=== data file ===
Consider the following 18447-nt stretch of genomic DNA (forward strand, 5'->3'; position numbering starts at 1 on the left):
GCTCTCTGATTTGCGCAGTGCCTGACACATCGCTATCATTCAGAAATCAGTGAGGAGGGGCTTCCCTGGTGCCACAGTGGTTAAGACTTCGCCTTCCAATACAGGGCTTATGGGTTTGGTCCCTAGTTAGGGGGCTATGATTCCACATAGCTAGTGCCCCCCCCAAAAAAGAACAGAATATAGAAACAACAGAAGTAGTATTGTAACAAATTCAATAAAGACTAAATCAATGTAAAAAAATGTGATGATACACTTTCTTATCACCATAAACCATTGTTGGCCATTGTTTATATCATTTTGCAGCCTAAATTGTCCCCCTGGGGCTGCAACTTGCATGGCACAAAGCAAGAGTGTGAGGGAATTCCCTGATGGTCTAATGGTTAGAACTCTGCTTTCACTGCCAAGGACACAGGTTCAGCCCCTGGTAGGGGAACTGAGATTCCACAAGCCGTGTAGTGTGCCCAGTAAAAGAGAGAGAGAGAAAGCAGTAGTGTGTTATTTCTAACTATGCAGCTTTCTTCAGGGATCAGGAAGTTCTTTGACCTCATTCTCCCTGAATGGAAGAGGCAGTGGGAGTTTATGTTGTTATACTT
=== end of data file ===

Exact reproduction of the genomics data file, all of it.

Consider the following 18447-nt stretch of genomic DNA (forward strand, 5'->3'; position numbering starts at 1 on the left):
GCTCTCTGATTTGCGCAGTGCCTGACACATCGCTATCATTCAGAAATCAGTGAGGAGGGGCTTCCCTGGTGCCACAGTGGTTAAGACTTCGCCTTCCAATACAGGGCTTATGGGTTTGGTCCCTAGTTAGGGGGCTATGATTCCACATAGCTAGTGCCCCCCCCAAAAAAGAACAGAATATAGAAACAACAGAAGTAGTATTGTAACAAATTCAATAAAGACTAAATCAATGTAAAAAAATGTGATGATACACTTTCTTATCACCATAAACCATTGTTGGCCATTGTTTATATCATTTTGCAGCCTAAATTGTCCCCCTGGGGCTGCAACTTGCATGGCACAAAGCAAGAGTGTGAGGGAATTCCCTGATGGTCTAATGGTTAGAACTCTGCTTTCACTGCCAAGGACACAGGTTCAGCCCCTGGTAGGGGAACTGAGATTCCACAAGCCGTGTAGTGTGCCCAGTAAAAGAGAGAGAGAGAAAGCAGTAGTGTGTTATTTCTAACTATGCAGCTTTCTTCAGGGATCAGGAAGTTCTTTGACCTCATTCTCCCTGAATGGAAGAGGCAGTGGGAGTTTATGTTGTTATACTT